Through President Obama’s appointment today of Richard Cordray to serve as Consumer Financial Protection Bureau director, the bureau is officially free to wield its full power, including the regulation of non-banks and mortgage lenders.
New new director, in a statement following his appointment, noted the importance of regulating all institutions, bank and non-bank.
“I am pleased to say that we will now be able to exercise the full authorities granted to us under the law and begin to supervise these nonbanks,” Cordray said. “Standing up this program is a top priority for the CFPB. Over the coming weeks we’ll be announcing more information about this program and how it will help to improve the consumer financial markets.”
The appointment is likely to spark more opposition from Republican groups as well as those who have long advocated for a commission-based leadership structure.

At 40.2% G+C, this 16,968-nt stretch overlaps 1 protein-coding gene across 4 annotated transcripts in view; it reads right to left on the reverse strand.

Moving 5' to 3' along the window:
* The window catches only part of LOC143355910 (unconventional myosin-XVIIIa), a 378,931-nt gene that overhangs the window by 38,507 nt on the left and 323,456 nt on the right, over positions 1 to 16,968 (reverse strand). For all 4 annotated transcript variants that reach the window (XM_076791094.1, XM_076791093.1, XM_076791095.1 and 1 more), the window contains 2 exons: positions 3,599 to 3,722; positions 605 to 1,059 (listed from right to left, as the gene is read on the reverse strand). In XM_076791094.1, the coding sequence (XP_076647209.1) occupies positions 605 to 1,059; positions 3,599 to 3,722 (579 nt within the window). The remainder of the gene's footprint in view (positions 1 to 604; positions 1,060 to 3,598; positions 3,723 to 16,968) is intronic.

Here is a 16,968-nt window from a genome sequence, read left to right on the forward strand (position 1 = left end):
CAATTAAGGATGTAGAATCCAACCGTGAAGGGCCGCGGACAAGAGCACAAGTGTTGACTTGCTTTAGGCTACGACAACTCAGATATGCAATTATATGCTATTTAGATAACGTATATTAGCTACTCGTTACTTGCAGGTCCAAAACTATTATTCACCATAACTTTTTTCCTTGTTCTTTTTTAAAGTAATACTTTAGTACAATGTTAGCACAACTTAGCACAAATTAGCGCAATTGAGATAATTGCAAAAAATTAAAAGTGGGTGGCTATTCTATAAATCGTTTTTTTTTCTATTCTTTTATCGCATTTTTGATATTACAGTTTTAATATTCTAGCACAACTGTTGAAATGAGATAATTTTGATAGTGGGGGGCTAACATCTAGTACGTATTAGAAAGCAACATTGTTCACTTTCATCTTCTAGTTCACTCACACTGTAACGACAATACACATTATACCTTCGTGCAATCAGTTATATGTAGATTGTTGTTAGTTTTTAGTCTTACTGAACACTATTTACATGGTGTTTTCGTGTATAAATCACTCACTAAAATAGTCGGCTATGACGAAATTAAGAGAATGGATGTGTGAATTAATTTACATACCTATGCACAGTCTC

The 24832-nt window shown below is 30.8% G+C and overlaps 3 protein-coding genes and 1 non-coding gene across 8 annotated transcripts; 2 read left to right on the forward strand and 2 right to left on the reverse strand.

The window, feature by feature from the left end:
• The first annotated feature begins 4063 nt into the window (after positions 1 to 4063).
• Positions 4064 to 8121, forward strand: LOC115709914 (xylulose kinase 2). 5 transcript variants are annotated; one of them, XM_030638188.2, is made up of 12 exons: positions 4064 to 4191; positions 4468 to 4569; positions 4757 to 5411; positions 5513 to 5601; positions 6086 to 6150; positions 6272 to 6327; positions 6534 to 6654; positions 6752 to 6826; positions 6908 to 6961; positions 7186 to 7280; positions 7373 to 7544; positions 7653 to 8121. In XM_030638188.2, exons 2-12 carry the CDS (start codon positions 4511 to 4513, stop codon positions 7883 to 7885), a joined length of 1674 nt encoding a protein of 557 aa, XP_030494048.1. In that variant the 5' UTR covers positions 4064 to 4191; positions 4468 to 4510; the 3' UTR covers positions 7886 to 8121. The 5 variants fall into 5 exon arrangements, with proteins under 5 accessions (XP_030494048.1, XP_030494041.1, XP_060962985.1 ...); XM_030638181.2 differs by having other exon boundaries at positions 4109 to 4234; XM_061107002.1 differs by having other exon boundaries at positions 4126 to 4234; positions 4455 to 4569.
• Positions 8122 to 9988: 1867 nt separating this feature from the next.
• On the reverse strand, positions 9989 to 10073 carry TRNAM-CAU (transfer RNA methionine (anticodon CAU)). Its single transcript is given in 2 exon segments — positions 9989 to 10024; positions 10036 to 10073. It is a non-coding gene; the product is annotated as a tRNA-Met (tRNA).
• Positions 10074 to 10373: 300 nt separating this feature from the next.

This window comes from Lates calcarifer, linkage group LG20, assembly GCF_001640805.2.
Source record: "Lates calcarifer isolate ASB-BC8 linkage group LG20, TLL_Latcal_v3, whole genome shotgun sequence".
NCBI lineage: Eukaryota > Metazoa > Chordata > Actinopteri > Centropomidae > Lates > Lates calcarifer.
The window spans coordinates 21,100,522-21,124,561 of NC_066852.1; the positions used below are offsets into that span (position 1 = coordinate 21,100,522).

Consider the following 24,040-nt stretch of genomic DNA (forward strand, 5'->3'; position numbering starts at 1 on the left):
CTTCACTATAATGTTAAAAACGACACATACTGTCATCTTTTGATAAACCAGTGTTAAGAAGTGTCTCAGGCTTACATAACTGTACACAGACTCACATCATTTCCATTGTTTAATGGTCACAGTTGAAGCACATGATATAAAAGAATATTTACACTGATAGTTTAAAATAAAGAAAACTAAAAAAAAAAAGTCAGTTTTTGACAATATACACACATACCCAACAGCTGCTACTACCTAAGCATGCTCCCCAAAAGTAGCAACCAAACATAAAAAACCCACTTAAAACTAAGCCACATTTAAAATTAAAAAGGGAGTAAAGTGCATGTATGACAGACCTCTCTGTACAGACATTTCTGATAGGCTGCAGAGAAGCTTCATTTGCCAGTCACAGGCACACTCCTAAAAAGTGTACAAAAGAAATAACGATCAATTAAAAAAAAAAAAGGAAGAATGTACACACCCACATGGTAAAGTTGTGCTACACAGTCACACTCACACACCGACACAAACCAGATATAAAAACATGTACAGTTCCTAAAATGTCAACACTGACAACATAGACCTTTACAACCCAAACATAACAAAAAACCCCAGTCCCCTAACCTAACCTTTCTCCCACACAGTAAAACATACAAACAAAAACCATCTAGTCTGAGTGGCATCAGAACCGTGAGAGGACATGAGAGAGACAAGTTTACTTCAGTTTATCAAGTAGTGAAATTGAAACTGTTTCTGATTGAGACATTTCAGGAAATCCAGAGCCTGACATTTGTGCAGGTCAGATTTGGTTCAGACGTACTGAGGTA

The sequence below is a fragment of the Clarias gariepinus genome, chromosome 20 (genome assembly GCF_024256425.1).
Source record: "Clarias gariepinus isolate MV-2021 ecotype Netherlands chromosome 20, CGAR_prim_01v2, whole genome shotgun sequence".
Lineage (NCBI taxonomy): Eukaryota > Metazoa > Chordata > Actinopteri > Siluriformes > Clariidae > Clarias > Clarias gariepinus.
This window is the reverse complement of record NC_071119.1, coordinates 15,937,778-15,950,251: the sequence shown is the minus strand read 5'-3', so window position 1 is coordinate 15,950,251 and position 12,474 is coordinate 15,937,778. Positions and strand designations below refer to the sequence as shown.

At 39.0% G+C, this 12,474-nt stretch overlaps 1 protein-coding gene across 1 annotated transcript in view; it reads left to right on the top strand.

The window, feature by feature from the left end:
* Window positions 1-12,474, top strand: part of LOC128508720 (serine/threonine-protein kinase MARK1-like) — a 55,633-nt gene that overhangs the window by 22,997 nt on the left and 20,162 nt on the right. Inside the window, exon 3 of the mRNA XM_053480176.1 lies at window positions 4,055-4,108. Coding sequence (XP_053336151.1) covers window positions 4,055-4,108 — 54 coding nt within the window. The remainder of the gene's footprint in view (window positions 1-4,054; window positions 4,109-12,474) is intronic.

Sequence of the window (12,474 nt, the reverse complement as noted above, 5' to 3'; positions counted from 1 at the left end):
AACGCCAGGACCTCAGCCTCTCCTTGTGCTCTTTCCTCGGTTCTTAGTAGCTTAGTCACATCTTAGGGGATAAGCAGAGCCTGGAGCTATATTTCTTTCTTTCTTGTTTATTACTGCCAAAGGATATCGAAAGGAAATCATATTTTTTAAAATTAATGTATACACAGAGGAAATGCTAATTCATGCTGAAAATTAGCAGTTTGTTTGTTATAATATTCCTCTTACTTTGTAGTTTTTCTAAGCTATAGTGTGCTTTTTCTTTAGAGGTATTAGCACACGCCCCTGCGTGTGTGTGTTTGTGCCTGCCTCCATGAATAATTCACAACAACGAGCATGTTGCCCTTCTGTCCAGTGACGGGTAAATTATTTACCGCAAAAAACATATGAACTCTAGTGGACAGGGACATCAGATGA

“The controversial nature of today’s recess appointment reinforces the banking industry’s concerns about the Bureau’s structure and lack of accountability,” said American Bankers Association President and CEO Frank Keating in a statement. “It puts the Bureau’s future actions in constitutional jeopardy, threatening its work, complicating compliance efforts of banks and further undermining the entity’s authority and credibility.”
Cordray further touted the ability of the CFPB to finally use its full power, which starts now.
“Now, with a Director, the CFPB can exercise its full authorities—with respect to both banks and nonbanks—to help those markets operate fairly, transparently, and competitively,” Cordray said.
The bureau is currently supervising large banking institutions, but says plans for supervising nonbanks are forthcoming. Additional implications for the bureau’s authority over reverse mortgage lending include a study of the industry the CFPB will conduct in 2012. The bureau is also in the process of testing new mortgage disclosures and has established an Office of Older Americans to protect American seniors.
Written by Elizabeth Ecker